Top Types of Networking Bloopers to Avoid (Part Two)

“Networking isn’t natural to me.”

“Networking is phony.”

“I’m an introvert, so I can’t network.”

“It’s not part of my culture.”

Folks, networking is simply building two-way relationships to help each other achieve personal or professional goals or to find life satisfaction. Just ask Helen Keller: “Alone we can do so little. Together we can do so much.” Or Brené Brown, who said, “Courage starts with showing up and letting ourselves be seen.”

Previously, I revealed four of the top 10 types of networking bloopers to avoid. In summary, they were:

  1. Suggesting lunch.
  2. Being overly apologetic.
  3. Not having business cards.
  4. Barging right in.

I have a few more to share.

  1. Dominating Someone’s Time

Have you ever been to an event and wanted to meet a few key people? You patiently waited to shake hands with one executive; however, another attendee dominated their time.

Don’t be that time-dominating networker. Networking events are not the place to have deep conversations. They are perfect for making initial introductions, so you can follow up and truly network later.

Instead of trying to be “interesting” at networking events or career fairs, simply be “interested.” When you shift your networking mindset, you will be more effective.

Try these techniques:

  • Secure a list of attendees or company names prior to the event. Do some research, and list your network targets.
  • Arrive early, peer at the name tags of other attendees, and start meeting others while it’s quiet. Once the dinner or speaker starts, networking time is over.
  • Have your “go-to” starters ready, such as “[Name], I was looking forward to meeting you tonight. May I ask you one question? I’m pursuing a [title] position at [company], and I’d like your recommendation on the best way to meet executives in the [department].” Go on to suggest some ideas of your own.
  • Have a few generic starters in your back pocket, such as, “What brought you here tonight?” or “I’d love to learn more about your background.”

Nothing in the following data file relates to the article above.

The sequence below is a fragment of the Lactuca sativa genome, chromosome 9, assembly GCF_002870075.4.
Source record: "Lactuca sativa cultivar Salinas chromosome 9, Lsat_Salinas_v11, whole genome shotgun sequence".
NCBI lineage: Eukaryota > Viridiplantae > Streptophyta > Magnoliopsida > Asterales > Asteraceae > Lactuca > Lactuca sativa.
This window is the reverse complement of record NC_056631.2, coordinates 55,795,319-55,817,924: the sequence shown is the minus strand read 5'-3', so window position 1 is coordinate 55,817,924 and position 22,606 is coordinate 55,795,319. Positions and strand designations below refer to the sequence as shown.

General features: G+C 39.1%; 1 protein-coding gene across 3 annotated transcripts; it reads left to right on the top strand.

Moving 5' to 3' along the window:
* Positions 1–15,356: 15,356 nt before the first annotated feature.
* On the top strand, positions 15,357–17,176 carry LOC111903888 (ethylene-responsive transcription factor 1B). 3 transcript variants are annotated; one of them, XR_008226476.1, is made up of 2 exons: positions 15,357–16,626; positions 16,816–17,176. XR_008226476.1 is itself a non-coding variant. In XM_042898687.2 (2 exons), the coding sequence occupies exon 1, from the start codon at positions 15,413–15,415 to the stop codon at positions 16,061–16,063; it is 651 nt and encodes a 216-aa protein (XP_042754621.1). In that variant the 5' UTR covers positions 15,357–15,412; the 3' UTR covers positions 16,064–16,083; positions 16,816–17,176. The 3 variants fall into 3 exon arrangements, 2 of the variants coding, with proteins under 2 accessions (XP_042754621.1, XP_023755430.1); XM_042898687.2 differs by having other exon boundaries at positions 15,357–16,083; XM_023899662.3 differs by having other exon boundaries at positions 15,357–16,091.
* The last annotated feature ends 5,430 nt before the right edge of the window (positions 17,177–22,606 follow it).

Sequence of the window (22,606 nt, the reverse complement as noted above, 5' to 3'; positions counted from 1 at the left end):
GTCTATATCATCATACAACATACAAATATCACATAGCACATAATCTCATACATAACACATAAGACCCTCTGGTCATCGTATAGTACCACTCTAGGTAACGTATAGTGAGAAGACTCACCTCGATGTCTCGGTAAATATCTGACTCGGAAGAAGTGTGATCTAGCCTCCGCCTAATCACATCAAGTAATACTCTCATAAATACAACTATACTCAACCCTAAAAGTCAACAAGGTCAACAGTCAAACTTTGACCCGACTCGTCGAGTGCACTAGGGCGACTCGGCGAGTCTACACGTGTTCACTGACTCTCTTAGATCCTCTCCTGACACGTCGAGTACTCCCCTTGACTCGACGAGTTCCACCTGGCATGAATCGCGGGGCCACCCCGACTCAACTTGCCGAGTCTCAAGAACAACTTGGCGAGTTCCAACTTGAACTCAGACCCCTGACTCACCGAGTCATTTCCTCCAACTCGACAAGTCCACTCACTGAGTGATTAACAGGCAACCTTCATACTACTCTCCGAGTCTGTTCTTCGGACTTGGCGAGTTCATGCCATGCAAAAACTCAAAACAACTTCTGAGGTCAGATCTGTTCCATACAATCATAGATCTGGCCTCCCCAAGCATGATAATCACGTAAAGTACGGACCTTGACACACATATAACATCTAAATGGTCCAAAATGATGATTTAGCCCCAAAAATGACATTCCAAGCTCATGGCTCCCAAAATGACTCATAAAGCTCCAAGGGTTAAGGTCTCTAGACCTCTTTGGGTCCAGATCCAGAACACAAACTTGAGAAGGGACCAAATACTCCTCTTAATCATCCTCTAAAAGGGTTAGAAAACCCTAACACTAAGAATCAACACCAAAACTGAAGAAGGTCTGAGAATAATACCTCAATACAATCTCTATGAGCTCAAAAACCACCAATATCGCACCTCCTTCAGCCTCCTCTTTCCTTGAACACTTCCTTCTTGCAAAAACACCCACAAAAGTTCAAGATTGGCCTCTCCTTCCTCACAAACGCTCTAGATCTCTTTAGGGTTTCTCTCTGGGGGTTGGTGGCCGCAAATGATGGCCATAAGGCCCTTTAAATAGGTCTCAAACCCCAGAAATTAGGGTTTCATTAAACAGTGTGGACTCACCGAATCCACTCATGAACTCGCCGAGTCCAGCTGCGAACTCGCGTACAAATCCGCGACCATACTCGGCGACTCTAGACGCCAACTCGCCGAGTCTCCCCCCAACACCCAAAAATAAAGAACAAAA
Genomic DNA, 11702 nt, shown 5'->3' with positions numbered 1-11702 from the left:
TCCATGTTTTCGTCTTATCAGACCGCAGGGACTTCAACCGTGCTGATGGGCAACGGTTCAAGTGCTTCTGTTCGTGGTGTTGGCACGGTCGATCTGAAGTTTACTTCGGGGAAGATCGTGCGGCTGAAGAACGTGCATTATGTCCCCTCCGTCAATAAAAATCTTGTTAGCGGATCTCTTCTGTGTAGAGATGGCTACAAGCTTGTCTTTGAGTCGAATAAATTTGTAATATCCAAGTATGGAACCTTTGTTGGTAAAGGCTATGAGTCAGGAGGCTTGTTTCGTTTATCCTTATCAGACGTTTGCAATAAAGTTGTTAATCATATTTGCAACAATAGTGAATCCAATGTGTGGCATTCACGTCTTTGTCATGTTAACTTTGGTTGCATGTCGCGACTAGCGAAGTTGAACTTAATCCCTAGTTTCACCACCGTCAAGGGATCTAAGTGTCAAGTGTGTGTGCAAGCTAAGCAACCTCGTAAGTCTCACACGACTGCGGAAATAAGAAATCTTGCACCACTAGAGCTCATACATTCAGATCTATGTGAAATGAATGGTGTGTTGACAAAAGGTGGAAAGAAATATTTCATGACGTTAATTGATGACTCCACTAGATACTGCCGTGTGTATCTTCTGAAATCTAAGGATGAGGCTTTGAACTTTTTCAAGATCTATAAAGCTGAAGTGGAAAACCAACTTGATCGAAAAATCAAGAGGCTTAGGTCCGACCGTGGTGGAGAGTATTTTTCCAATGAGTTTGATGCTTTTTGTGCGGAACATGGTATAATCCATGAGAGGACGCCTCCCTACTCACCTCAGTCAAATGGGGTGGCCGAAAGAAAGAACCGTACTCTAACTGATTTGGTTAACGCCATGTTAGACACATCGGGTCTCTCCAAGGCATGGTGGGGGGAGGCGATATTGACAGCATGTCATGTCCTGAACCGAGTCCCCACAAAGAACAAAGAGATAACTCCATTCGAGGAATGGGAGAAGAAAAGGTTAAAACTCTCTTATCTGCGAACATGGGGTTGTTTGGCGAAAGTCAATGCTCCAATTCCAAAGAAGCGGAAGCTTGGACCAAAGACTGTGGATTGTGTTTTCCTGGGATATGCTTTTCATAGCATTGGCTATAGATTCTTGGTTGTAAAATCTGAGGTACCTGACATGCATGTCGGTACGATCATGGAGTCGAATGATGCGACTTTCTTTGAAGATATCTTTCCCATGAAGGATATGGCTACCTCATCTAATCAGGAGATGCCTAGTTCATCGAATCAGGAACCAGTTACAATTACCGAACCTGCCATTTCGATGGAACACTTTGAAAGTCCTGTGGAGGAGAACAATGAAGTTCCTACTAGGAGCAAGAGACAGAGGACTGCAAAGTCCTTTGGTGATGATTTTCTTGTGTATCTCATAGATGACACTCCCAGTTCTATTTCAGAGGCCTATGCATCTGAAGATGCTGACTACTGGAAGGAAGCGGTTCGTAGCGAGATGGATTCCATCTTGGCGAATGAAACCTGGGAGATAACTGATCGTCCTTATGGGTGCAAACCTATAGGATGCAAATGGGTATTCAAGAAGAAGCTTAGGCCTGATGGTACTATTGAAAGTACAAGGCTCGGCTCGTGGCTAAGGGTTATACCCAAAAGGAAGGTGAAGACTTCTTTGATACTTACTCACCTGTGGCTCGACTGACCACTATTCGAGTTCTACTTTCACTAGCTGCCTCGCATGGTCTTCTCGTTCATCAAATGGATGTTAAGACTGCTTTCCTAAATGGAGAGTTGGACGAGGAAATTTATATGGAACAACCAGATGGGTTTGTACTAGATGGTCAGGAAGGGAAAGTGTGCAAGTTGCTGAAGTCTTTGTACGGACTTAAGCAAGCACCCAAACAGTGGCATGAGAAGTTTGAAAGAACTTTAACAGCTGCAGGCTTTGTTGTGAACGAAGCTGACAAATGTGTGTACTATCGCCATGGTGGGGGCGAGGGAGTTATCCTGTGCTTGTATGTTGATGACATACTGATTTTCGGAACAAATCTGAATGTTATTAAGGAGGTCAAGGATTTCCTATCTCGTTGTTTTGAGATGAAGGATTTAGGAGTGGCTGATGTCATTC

• Bring a pen and paper with you to write down who you met, their contact information (if you didn’t get a business card) and what you discussed.
  • Follow up with anyone you networked with via LinkedIn (with a personal note in the connection request) and send an e-mail. This is where the real networking begins.
  1. Being Casual, Flippant or Unprepared

Yes, networking is supposed to be a two-way street. But as a networking coach, I train people on the unspoken truth about networking. Within any given scenario (e.g., job seeker, sales, marketing, business development) one person has the role of “networker” and the other is a “networkee.”

While the roles can reverse, the networker is the one who needs the other person’s support or insights. The networker owns the actions, follow-through, gratitude and follow-up. Even more importantly, networkers need to focus on making a great first impression and being ultra-professional. When in doubt, err on the formal side.

The chronic blooper is that networkers are too casual, too flippant or way too unprepared.

Not you? Have you (accidentally) done any of these?

  • Said “Hey” or “Hi” versus “Hello” or “Dear…”
  • Included happy faces, wild use of exclamation points or other written faux pas
  • Texted rather than sent professional e-mails
  • Made far too many grammatical errors
  • Sent e-mails signed “Susie” versus “Susie Anderson” with a phone number and LinkedIn URL in an auto-signature
  • Maintained an incomplete or sparse LinkedIn profile with no photo or a photo with a puppy
  • Been glued to your phone instead of shaking hands, making eye contact or, God forbid, writing things on paper to show you are listening
  • Forgotten to bring business cards to exchange (see networking blooper No. 3)
  1. Being A Taker

Networking has some very basic etiquette rules that are logical, simple and uncomplicated. The one habit done most regularly and repeatedly is “get what you need then disappear.” But this isn’t networking. It’s simply taking. Yes, don’t be a taker.

People want to help because they get joy out of seeing someone else’s success or results. However, my estimate is that only one in 100 networkers does anything beyond a thank-you note (if that). If you want to avoid the “taker” label, do the following:

  • Take meticulous notes of every networking conversation in a spreadsheet, including names, dates, contact information, where you met, etc.
  • Immediately after someone helps you in any way, send them a thank you note. And put a reminder in your calendar to e-mail them a thank you one month later.
  • Often, someone will refer you to someone else. Let’s say John recommends you talk to Liz. After you talk to Liz, thank her and send a great note to John, thanking him and updating him with your progress.
  • Once you achieve a milestone, thank everyone in the food chain. Announce your progress and thank everybody as if they made the offer themselves. Ensure the level of gratitude is commensurate with the assistance of the networkee. Consider coffee gift cards, handwritten notes or more based on the graciousness of the person.

As you can see, the opposite of being a taker is twofold: (1) to follow up regularly with your progress and, (2) to demonstrate immense gratitude. Ask yourself, “Who can I thank today?”

This article (part 2 of 3) originally appeared here in Forbes.com.

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